Riding Bitch

The daily musings of a writer.


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Touchstones and Purging

After three weeks of packing, sorting, moving and saying goodbye, Ruby and I are FINALLY on the road. The last time I moved across country was exactly 19 years ago (August 1995). I remember it being hectic, but not quite as massive as this current move from Los Angeles to upstate New York. This moving process has been nothing short of revelatory.

In sorting through journals, letters, cards and photos (many of which pre-date my move to Los Angeles), I revisited past loves, relationships, friendships, as well as periods of grief, mourning, anticipation, travel, professional highs and lows, new beginnings, family milestones and family strife. Some of my friends suggested getting rid of these mementos. “Who needs them? They’re your past! You’re embracing your future!” Another friend reminded me, “There is only now.”

I did throw out a lot, but none of the journals and only a fraction of the letters, cards and photos. As a writer, especially one attempting to write a memoir, I feel like these touchstones are important, like little flash cards of life. This is when you did this. This is how you felt about that. This person loved/hurt/confused/helped you. When I get to NY, I plan to organize some of these items into chronological order. This way I can easily access my original recollections of specific time periods, people and events.

Other things I kept: favorite books, artwork, coffee mugs, office supplies, paperweights, notebooks, DVDs and clothing. I also kept several items of Kaz’s. Some things I plan to give to his family. Other things I plan to hold onto as long as it feels right.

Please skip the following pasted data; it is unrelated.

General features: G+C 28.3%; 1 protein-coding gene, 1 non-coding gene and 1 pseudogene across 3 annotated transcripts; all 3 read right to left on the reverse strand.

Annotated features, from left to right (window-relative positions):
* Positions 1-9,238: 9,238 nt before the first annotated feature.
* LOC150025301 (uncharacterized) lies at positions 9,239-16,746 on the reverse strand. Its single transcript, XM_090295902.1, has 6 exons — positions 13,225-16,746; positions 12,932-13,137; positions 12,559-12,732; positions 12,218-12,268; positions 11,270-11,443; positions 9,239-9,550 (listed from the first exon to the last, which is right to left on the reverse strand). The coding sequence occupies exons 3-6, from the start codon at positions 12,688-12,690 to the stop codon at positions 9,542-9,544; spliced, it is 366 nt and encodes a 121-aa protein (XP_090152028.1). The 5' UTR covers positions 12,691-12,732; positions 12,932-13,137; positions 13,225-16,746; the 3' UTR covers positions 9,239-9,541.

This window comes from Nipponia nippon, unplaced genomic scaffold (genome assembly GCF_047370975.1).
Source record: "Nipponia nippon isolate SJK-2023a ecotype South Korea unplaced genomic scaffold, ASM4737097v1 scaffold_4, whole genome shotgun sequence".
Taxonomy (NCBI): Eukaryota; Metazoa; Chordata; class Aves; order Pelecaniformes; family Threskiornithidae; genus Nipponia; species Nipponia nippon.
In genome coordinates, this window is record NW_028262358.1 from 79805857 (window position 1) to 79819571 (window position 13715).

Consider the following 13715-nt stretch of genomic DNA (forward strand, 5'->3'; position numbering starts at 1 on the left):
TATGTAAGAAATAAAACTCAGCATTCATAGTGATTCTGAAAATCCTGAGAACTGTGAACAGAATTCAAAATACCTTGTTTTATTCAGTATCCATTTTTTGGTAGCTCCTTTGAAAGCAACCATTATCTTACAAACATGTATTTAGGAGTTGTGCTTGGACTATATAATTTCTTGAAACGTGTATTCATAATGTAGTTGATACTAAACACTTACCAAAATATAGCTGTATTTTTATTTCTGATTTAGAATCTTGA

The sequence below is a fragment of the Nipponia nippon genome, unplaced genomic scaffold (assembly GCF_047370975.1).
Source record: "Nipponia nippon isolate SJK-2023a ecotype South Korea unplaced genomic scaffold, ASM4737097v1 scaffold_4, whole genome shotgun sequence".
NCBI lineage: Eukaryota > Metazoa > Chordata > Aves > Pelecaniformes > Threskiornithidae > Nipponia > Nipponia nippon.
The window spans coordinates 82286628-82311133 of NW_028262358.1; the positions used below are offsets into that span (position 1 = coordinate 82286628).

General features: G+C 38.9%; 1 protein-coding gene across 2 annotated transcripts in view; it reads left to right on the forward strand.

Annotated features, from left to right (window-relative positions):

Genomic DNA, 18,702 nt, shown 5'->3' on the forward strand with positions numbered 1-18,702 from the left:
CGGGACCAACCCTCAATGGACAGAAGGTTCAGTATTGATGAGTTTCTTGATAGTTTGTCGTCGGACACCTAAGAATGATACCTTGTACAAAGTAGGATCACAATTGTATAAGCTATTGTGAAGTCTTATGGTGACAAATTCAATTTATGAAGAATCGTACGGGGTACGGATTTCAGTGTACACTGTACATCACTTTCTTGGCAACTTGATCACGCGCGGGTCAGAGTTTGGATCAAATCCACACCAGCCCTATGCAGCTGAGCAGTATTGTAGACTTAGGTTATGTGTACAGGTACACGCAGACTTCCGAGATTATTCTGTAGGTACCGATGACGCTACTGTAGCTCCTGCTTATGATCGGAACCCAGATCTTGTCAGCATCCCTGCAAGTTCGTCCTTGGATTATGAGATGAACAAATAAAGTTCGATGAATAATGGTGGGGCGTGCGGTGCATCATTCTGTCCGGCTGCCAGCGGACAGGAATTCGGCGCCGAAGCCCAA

I’m proud to say that I got rid of much, much more — over half of my belongings. Whatever I couldn’t sell, I either donated to a local church or threw down the trash shoot. It felt like a great purge.

Not ironically, within an hour of driving out of Los Angeles I started experiencing body aches, exhaustion, fever and nausea. Was it psychosomatic or something more serious? “Patient checked for Ebola in Sacramento!” a friend texted me. I told myself it was food poisoning. In any case, I couldn’t keep driving. I pulled over in Lost Hills, a tiny, dusty town off the 5 Freeway, and checked into a Motel 6. I slept for 14 hours, waking only once to walk Ruby and puke my guts out.

That was the day before yesterday. I’m feeling better now, and currently in San Francisco visiting my father for his 85th birthday. The road trip officially begins when we leave here this weekend.

I decided to take the Northern route: Oregon, Washington, Idaho, Montana, Wyoming, South Dakota, Minnesota, Wisconsin, Illinois, Indiana, Ohio, Pennsylvania, New York. I’ll be visiting Redwood National Park, Yellowstone National Park, Badlands National Park, Mt. Rushmore, and many more places. If you have any other suggestions, please chime in. I’ll be blogging the entire trip, and meeting some bloggers along the way.

One more update: the Vegas production gig has been postponed (for the third time). I’m not going to mention it again until they send me a ticket. 🙂

Looking forward to sharing the journey with you!

 

 

 

 

 

 

 

 

 

 

 

 


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Dealing With a Loved One’s Things